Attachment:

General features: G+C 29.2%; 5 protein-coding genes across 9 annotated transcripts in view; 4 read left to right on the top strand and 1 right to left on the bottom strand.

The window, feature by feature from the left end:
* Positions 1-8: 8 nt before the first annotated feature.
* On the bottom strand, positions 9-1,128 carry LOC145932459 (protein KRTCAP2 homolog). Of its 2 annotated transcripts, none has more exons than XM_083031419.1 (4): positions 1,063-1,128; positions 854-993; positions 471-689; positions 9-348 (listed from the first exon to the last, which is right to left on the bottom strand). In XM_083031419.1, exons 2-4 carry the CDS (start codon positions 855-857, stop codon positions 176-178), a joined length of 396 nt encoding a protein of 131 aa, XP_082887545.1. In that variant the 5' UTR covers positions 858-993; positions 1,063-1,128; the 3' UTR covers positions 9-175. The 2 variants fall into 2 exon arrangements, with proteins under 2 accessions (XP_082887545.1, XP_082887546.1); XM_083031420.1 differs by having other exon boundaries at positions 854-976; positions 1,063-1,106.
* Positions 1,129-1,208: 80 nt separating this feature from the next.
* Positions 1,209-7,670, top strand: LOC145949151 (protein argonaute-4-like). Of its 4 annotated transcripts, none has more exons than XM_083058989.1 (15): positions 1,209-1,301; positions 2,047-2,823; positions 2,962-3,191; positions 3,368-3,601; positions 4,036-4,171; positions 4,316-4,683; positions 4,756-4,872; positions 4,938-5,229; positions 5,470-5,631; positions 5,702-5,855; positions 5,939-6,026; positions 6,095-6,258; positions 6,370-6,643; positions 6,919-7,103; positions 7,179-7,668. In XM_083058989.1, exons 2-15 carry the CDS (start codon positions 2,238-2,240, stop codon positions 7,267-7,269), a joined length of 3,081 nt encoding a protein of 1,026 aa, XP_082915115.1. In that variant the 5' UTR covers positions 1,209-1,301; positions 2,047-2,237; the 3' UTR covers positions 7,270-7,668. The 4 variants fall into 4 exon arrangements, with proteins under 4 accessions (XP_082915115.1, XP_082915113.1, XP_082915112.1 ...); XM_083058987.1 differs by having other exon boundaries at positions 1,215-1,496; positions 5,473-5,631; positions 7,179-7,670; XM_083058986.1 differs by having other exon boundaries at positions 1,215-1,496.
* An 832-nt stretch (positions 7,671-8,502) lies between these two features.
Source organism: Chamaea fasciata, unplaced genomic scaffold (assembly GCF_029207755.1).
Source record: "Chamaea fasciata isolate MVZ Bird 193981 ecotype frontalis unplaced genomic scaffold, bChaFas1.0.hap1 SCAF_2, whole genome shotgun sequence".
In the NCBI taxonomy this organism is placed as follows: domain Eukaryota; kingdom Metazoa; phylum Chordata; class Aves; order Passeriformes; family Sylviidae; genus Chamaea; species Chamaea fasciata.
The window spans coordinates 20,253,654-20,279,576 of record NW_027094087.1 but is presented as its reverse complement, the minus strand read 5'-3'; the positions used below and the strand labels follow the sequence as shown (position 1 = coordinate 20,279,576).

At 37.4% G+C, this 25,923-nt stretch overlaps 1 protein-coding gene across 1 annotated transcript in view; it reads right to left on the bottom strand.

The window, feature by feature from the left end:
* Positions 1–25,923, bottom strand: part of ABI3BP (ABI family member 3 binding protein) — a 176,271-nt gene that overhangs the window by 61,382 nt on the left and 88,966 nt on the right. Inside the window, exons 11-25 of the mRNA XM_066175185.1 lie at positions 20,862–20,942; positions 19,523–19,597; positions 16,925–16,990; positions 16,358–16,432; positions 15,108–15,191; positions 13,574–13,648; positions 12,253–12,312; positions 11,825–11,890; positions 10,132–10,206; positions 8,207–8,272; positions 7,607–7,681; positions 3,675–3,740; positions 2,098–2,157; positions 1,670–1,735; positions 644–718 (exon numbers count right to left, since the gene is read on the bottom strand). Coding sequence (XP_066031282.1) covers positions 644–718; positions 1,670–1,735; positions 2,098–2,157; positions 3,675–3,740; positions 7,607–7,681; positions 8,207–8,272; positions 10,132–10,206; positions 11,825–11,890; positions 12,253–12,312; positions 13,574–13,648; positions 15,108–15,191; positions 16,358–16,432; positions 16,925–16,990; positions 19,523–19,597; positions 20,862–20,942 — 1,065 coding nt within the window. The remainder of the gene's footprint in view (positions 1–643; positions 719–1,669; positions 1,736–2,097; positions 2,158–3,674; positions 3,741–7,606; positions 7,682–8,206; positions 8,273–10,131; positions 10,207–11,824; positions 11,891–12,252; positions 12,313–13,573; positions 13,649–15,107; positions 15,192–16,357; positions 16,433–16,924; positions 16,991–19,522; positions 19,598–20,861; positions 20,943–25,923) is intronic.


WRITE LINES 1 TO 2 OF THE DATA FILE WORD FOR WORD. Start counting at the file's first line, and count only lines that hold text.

General features: G+C 29.2%; 5 protein-coding genes across 9 annotated transcripts in view; 4 read left to right on the top strand and 1 right to left on the bottom strand.

The window, feature by feature from the left end: